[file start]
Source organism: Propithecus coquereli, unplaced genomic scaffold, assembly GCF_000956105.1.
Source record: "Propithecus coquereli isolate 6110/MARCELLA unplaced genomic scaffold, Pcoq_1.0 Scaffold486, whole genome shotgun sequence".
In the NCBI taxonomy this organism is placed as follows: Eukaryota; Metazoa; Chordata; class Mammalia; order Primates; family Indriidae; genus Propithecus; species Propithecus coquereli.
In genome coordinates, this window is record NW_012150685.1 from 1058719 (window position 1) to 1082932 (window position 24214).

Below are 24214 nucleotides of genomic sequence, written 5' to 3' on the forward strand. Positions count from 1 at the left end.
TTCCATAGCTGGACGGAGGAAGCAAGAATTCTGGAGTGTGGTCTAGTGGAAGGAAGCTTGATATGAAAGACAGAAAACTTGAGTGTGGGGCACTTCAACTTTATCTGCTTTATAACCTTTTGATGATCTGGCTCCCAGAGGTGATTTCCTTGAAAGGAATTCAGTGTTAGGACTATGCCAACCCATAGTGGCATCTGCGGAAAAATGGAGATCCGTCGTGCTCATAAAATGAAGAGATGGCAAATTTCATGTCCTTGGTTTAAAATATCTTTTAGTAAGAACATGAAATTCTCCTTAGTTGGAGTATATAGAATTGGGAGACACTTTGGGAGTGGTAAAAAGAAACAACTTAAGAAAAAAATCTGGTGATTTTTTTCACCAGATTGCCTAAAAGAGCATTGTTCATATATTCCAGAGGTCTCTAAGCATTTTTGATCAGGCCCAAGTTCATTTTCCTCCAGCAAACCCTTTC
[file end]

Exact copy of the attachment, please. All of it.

Source organism: Propithecus coquereli, unplaced genomic scaffold, assembly GCF_000956105.1.
Source record: "Propithecus coquereli isolate 6110/MARCELLA unplaced genomic scaffold, Pcoq_1.0 Scaffold486, whole genome shotgun sequence".
In the NCBI taxonomy this organism is placed as follows: Eukaryota; Metazoa; Chordata; class Mammalia; order Primates; family Indriidae; genus Propithecus; species Propithecus coquereli.
In genome coordinates, this window is record NW_012150685.1 from 1058719 (window position 1) to 1082932 (window position 24214).

Below are 24214 nucleotides of genomic sequence, written 5' to 3' on the forward strand. Positions count from 1 at the left end.
TTCCATAGCTGGACGGAGGAAGCAAGAATTCTGGAGTGTGGTCTAGTGGAAGGAAGCTTGATATGAAAGACAGAAAACTTGAGTGTGGGGCACTTCAACTTTATCTGCTTTATAACCTTTTGATGATCTGGCTCCCAGAGGTGATTTCCTTGAAAGGAATTCAGTGTTAGGACTATGCCAACCCATAGTGGCATCTGCGGAAAAATGGAGATCCGTCGTGCTCATAAAATGAAGAGATGGCAAATTTCATGTCCTTGGTTTAAAATATCTTTTAGTAAGAACATGAAATTCTCCTTAGTTGGAGTATATAGAATTGGGAGACACTTTGGGAGTGGTAAAAAGAAACAACTTAAGAAAAAAATCTGGTGATTTTTTTCACCAGATTGCCTAAAAGAGCATTGTTCATATATTCCAGAGGTCTCTAAGCATTTTTGATCAGGCCCAAGTTCATTTTCCTCCAGCAAACCCTTTC